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Effects of ship wakes on ocean brightness and radiative forcing over ocean

Gatebe, C., E. Wilcox, R. Poudyal, and J. Wang (2011), Effects of ship wakes on ocean brightness and radiative forcing over ocean, Geophys. Res. Lett., 38, L17702, doi:10.1029/2011GL048819.
Abstract: 

Changes in surface albedo represent one of the main forcing agents that can counteract, to some extent, the positive forcing from increasing greenhouse gas concentrations. Here, we report on enhanced ocean reflectance from ship wakes over the Pacific Ocean near the California coast, where we determined, based on airborne radiation measurements that ship wakes can increase reflected sunlight by more than 100%. We assessed the importance of this increase to climate forcing, where we estimated the global radiative forcing of ship wakes to be −(0.14 ± 50%) mWm−2 assuming a global distribution of 32331 ships of size ≥100000 gross tonnage. The forcing is smaller than the forcing of aircraft contrails (−0.007 to +0.02 Wm−2), but considering that the global shipping fleet has rapidly grown in the last five decades and this trend is likely to continue because of the need of more inter‐ continental transportation as a result of economic globalization, we argue that the radiative forcing of wakes is expected to be increasingly important especially in harbors and coastal regions.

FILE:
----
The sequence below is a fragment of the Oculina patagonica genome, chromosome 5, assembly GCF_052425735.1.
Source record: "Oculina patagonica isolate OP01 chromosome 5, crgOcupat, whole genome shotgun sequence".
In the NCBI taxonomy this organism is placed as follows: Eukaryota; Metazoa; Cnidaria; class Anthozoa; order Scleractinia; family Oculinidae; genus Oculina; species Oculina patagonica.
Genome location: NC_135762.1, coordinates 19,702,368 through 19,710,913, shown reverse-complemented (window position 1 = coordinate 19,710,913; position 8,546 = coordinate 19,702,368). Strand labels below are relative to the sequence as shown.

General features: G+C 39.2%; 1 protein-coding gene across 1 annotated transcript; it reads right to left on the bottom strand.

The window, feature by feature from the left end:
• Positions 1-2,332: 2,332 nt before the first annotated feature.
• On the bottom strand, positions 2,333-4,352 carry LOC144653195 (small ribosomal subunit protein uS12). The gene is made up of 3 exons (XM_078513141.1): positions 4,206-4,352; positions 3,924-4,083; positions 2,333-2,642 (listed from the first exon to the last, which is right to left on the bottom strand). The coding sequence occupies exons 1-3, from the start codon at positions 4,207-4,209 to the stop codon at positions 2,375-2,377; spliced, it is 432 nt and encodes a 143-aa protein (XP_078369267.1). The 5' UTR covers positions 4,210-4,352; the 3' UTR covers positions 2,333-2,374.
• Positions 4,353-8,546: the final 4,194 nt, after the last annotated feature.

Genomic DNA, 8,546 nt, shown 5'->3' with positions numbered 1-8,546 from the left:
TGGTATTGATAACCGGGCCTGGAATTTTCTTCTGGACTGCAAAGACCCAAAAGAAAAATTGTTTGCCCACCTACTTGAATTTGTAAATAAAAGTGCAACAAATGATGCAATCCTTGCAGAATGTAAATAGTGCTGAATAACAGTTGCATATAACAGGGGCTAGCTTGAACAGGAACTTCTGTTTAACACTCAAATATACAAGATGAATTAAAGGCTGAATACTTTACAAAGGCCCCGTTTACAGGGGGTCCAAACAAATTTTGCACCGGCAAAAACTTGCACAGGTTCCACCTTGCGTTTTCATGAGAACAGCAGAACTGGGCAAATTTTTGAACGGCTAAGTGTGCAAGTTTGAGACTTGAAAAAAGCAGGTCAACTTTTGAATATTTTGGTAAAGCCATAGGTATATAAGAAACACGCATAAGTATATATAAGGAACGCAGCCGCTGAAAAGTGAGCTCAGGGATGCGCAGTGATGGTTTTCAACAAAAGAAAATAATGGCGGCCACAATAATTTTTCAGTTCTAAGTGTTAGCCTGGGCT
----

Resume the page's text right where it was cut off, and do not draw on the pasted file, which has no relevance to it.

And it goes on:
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Research Program: 
Atmospheric Composition Modeling and Analysis Program (ACMAP)
Ocean Biology and Biogeochemistry Program (OBB)
Radiation Science Program (RSP)
Mission: 
ARCTAS